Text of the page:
Pontiac Fiero Do it Yourself (DIY) Electric Car Conversion

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Loved by enthusiasts everywhere, the Pontiac Fiero is a great little American car. It is also one of the most inexpensive and practical electric car conversions you can find. The right amount of work and determination can allow you to create an Electric Vehicle (EV) with up to a sixty-five mile range at highway speeds with a driving speed of fifty-five to sixty miles per hour. This kind of EV can achieve a top speed of more than eighty-five miles per hour. You can even commute in this great electric vehicle to work, groceries shopping or just plain driving on a lazy Sunday.

If you were to send a Pontiac Fiero to be retrofitted into an electric car by a professional workshop, prepare to invest upwards of $4000. An alternative is to do the conversion yourself at your home garage. How do you retrofit a Fiero into an EV? This article will provide some useful information on the conversion process.

Step one of the conversions is removing all internal combustion engine components of the Pontiac Fiero and leaving all wiring for the chassis in place. Be sure to mark this wiring carefully. Keep the original clutch and flywheel, as well as the transmission. This produces a functional car chassis that works other than the fact that the engine and all related systems are missing. Then, clean the chassis to remove all the old dirt and grease from the old engine. They won’t be coming back, after all.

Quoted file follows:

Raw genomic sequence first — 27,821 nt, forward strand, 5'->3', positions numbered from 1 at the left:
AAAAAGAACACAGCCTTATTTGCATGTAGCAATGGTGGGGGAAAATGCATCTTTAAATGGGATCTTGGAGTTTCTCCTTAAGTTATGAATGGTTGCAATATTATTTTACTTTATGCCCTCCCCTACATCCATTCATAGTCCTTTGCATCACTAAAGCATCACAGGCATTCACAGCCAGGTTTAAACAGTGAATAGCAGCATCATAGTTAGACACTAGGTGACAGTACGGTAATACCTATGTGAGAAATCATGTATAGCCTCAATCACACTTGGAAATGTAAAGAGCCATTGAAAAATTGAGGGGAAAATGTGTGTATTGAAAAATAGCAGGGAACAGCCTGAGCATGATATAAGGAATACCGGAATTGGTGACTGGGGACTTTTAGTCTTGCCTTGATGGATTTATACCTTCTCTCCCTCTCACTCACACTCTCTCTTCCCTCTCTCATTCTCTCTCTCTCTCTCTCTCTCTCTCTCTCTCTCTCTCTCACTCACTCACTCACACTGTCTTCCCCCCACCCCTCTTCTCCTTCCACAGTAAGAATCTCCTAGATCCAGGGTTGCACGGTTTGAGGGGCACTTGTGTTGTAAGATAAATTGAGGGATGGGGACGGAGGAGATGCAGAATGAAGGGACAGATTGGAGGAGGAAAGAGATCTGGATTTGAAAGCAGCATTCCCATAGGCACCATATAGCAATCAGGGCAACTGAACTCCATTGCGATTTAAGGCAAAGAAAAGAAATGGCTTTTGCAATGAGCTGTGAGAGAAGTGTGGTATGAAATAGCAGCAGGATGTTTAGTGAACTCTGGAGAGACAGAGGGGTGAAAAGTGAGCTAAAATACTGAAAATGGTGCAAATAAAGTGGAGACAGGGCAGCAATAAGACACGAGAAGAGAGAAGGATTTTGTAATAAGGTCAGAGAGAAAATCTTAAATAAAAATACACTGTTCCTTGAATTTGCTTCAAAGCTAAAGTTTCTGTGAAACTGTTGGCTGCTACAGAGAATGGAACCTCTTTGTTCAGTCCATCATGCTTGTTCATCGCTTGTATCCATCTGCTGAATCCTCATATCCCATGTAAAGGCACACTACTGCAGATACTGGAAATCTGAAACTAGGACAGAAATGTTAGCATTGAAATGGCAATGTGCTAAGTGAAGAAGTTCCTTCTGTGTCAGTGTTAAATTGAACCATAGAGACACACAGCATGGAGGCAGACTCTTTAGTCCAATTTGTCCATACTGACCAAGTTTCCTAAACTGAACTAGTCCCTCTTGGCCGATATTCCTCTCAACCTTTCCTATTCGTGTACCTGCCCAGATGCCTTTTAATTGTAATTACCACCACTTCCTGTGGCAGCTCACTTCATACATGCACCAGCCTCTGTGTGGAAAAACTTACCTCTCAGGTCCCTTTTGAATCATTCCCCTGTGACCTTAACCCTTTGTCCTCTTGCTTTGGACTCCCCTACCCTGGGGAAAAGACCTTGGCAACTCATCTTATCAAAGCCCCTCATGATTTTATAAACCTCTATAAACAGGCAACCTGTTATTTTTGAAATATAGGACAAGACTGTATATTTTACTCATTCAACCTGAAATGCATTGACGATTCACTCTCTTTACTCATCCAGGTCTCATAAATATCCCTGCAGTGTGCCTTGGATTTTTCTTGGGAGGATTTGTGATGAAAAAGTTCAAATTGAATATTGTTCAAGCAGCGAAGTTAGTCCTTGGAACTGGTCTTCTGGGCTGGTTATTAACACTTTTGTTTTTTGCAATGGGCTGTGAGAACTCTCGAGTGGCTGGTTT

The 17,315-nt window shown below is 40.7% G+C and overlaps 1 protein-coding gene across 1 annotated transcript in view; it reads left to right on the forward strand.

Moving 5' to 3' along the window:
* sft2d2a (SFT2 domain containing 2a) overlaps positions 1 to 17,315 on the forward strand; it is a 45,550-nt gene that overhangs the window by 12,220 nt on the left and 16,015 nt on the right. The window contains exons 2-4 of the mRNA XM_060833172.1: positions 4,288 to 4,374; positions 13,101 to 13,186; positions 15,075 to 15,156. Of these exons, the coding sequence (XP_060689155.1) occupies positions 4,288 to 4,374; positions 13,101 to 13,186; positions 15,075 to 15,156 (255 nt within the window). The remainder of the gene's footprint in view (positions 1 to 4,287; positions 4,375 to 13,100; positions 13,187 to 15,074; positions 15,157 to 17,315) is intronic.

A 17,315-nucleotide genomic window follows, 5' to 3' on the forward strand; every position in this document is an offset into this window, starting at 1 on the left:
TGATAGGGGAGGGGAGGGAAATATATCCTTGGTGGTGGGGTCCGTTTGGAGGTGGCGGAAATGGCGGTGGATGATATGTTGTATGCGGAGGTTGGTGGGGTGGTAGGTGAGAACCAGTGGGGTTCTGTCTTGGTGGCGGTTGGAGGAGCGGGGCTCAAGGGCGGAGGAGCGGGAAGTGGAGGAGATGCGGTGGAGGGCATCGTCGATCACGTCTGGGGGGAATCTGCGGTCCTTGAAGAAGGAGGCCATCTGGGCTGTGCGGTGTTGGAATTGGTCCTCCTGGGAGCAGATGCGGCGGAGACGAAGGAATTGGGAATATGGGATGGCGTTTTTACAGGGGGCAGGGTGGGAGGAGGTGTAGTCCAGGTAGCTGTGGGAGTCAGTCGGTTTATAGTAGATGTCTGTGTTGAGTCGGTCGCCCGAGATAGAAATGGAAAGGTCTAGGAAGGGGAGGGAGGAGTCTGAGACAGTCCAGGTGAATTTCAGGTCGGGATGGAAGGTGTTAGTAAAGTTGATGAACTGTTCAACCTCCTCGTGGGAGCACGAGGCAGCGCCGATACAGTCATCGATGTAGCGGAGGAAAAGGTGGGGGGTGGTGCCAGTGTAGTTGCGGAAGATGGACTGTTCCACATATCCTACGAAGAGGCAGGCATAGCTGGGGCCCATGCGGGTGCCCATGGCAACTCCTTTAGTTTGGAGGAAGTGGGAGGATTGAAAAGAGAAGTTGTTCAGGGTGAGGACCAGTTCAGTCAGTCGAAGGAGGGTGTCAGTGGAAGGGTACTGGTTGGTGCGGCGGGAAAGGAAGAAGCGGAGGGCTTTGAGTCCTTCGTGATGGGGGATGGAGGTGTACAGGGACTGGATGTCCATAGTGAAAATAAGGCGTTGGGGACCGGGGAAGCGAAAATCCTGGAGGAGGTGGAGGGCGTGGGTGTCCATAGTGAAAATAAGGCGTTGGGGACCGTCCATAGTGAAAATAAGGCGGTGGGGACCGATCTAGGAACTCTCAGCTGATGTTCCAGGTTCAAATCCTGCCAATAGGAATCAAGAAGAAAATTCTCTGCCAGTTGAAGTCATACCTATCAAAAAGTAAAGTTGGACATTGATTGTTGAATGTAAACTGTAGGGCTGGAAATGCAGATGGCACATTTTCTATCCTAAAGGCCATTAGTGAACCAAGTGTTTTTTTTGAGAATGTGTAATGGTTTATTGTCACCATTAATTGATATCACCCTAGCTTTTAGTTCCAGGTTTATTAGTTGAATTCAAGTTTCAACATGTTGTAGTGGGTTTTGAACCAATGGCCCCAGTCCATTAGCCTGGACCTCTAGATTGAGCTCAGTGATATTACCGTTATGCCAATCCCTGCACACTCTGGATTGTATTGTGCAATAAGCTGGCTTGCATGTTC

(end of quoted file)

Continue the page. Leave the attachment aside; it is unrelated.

Most conversions use a manual transmission vehicle for its simplicity. With the internal combustion engine and related components gone, it’s a simple matter to bolt an electric motor in its place. One conversion used a nine inch advanced DC series wound motor, which is bolted to the flywheel. The original four speed transmission is left in place. To remove drag on the Fiero, the starter ring is bolted to the flywheel. It is important to balance the whole assembly before you put it back together. The conversion process literally replaces every part that has fluid running through it such as the gas tank, fuel lines and radiator with electrical wires and connectors.

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Source by Ken J. Maxwell

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